Take one look at the AOC G2460PF’s price of £170 and you’d probably think it was a pretty standard kind of display. After all, 24in Full HD monitor prices often start around the £100-200 mark, and you can find several screens around the same £170 mark that don’t have anything to shout about other than a mildly adjustable stand.
AOC’s G2460PF, however, is anything but ordinary. Despite its low price, this monitor has a 144Hz refresh rate and AMD FreeSync support, plus a height-adjustable and rotatable stand. It’s not overly garish, either, as the only concession it makes to being a so-called ‘gaming monitor’ is a thin red strip that runs along the lower bezel. Otherwise, you can happily put this on any kind of desk and not be embarrassed about it.
The only thing that gives its price away is the clip-on plastic cable tidy. It’s not the most elegant solution compared to other monitors that have built-in cavities to thread them through the back, but I honestly don’t mind when the G2460PF is so much easier to manoeuvre in the first place. With swivel, tilt, height and rotation adjustment, connecting cables to its generous array of ports (VGA, DVI-D, HDMI and DisplayPort) is an absolute cinch. You even get a four-port USB2 hub, which is pretty rare on a monitor this cheap, and separate headphone and microphone jacks, too.
Its 1920×1080 TN panel is also excellent. I was a bit worried when I first turned it on, as the sharpness seemed to be dialled up to eleven and the contrast seemed completely out of whack. Turning off the Overdrive function helped to some extent, but my high-res desktop wallpapers still looked a little compressed even after calibration. Still, I’m willing to gloss over that, as its colour accuracy was pretty much spot on straight out of the box.
TN panels usually struggle in this department compared to their IPS counterparts, but the G2460PF doesn’t really require any fiddling whatsoever to get a good image. On its Standard picture profile, the only thing I had to do was switch from the Normal colour temperature to the sRGB option. With these settings, colour accuracy was excellent (95.2% of the sRGB colour gamut, if you must know), and whites were plenty bright enough to handle a multitude of different lighting environments.
As it turned out, its contrast measurement was actually lower than I was expecting (just 906:1, rather than the usual 1000:1). That said, I still saw plenty of shadow detail both in-game and in my various test images, so you won’t be caught short when you’re venturing through the dingy locales of games like Resident Evil VII or The Evil Within 2.
Then, of course, there’s that high 144Hz refresh rate. As I’ve mentioned before when reviewing the Asus PG248Q and Acer XF270HUA, the higher the refresh rate, the higher the frame count can be in your favourite games, allowing you to push past the traditional 60fps mark and enter the realms of high frame rate gaming – in this case, a maximum of 144fps. You’ll need a fairly decent graphics card to really get the most out of it (either that, or you’ll have to dial down the graphics settings), but the result is silky smooth action that really lets your card fly at 1080p.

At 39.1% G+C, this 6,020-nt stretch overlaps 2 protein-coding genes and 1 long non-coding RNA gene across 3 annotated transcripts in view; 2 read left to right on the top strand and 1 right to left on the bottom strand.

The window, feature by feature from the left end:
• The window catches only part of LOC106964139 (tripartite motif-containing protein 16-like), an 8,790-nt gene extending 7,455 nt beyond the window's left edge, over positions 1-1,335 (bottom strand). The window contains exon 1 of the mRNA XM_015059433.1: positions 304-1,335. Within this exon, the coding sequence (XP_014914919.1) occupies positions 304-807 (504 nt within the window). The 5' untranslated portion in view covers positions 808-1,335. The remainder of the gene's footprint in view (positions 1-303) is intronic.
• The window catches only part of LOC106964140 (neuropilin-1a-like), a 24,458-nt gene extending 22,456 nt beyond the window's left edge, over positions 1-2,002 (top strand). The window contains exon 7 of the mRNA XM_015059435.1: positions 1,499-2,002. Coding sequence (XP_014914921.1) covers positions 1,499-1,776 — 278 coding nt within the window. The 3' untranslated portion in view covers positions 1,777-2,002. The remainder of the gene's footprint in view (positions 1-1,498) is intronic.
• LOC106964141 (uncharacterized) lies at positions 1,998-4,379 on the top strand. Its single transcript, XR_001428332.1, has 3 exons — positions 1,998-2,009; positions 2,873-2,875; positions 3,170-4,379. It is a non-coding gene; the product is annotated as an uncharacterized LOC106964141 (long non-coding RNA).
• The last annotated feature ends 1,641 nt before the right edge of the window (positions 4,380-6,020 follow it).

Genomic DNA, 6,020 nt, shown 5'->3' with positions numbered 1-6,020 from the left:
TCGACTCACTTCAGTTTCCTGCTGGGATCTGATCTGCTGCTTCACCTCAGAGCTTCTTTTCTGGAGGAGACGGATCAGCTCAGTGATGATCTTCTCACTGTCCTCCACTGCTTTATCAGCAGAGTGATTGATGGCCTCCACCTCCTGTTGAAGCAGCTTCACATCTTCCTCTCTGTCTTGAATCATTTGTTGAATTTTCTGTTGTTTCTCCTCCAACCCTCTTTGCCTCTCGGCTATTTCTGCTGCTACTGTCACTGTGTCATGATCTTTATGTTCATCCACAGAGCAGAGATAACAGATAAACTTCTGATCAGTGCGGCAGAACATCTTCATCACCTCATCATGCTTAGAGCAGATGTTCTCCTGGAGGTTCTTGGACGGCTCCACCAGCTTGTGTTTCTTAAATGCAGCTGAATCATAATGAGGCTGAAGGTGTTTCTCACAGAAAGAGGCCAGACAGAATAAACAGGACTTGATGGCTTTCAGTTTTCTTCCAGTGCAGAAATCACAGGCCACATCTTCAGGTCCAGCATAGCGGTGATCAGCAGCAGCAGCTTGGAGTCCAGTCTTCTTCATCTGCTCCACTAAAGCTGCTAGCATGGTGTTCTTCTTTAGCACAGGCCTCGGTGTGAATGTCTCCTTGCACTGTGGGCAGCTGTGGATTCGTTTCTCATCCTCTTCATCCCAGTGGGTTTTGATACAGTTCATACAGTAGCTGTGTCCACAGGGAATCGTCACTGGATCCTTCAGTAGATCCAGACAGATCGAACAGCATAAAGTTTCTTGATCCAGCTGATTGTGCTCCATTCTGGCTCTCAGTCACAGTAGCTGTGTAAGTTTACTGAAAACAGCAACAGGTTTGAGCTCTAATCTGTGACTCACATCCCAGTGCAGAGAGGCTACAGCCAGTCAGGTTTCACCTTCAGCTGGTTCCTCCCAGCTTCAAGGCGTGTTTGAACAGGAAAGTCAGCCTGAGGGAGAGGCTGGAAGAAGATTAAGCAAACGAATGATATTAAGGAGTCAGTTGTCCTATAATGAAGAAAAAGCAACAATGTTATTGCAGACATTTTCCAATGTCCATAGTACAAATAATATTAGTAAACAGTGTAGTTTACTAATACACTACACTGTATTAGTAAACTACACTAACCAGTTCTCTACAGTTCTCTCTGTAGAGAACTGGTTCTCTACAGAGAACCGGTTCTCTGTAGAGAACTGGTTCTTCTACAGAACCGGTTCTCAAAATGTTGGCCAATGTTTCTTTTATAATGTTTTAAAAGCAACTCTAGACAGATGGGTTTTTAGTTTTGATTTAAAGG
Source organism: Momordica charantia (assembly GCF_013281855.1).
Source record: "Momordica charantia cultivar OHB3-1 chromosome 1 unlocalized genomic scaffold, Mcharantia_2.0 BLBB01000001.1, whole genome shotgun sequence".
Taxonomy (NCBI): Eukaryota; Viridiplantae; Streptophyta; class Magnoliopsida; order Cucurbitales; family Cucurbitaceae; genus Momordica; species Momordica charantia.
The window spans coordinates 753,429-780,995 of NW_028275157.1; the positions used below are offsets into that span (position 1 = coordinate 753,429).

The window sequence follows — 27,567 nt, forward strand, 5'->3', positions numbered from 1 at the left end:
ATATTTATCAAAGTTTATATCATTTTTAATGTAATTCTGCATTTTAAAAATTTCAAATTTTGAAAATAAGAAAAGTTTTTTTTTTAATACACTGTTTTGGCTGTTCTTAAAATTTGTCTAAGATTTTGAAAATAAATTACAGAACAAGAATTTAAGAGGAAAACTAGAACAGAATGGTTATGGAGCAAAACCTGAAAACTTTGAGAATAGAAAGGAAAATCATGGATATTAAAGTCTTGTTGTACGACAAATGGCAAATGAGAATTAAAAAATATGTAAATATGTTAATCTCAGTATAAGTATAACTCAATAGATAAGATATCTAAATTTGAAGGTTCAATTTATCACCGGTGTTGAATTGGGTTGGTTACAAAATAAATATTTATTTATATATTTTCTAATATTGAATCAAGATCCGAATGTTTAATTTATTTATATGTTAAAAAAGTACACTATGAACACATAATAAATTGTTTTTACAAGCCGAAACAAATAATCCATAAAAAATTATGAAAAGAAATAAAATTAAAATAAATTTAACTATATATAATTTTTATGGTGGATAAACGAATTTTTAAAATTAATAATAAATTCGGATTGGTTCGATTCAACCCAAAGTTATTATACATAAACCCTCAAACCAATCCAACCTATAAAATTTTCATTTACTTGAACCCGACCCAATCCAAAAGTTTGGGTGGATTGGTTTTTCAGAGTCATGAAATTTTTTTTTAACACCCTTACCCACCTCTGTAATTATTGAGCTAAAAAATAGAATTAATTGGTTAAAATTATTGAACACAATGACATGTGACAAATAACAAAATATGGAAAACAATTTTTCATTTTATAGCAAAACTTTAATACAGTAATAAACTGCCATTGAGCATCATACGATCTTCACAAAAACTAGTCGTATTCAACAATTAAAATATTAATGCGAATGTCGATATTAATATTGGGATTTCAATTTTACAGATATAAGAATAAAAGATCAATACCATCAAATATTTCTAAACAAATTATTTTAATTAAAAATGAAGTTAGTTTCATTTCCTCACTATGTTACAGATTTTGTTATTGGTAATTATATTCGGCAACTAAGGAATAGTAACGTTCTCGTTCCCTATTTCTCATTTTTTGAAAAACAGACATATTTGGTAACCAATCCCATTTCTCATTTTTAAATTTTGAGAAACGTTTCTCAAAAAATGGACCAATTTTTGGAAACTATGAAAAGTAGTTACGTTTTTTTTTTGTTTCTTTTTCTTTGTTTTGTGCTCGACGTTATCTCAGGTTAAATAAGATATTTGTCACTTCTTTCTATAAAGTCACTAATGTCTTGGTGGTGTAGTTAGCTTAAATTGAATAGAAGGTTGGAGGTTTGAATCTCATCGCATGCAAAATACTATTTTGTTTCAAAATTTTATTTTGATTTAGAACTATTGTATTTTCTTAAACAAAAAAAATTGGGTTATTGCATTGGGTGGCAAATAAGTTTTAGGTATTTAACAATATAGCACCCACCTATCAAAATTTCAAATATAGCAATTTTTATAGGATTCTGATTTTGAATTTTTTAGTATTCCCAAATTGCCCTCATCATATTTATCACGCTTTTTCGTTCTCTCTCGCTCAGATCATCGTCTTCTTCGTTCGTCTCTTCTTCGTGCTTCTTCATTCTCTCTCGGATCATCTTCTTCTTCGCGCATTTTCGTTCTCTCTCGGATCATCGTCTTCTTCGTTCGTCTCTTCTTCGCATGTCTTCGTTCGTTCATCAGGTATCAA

I admit I probably can’t quite tell the difference between, say, 120fps and the full 144fps available on the G2460PF, but the difference between 120fps and 60fps is just as dramatic as the jump between 60fps and 30fps. There’s a noticeable jump in the way the camera glides across the horizon, and combat in Assassin’s Creed Origins, for example, just looks and feels that much more fluid and responsive.
The same goes for Doom, which has always been beautifully optimised. Ramp up the motion blur, for example, and it feels like you’re tearing round its demon-packed arenas with an even madder energy than before. Combined with AMD FreeSync support that helps stabilise frame rates when they take unexpected dips, and even those with less powerful graphics cards should still be able to enjoy lag-free gaming.
The only real shortcomings of the G2460PF are its menu interface and tinny 2W speakers. The latter are passable for your typical Windows pings and whizzes, but anything more and you’ll want a pair of headphones. The menu, on the other hand, is pretty much the same on every AOC monitor I’ve ever tested. It’s simple enough to use, but the button layout takes a little getting used to.
All in all, the G2460PF is a pretty great little monitor, and arguably one of the best budget buys I’ve seen all year. Nvidia card owners needn’t fret, either, as there’s an identical, albeit slightly more expensive, G-Sync version as well – the G2460PG, which costs around £320 from Scan.
This, AOC has assured me, has exactly the same kind of panel as the G2460PF, so you can expect near identical image quality between the two models. The only real difference is that the G2460PG only has a DisplayPort connector, rather than the more generous range of ports on offer with its PF counterpart.
In either case, both are much cheaper than the Asus PG248Q, which currently costs around £400, and they both produce a much better picture, making them my 24in monitor of choice (so far) for high frame rate gaming. If you want a bigger display, on the other hand, then I’d still recommend saving up for the £500 Acer XF270HUA.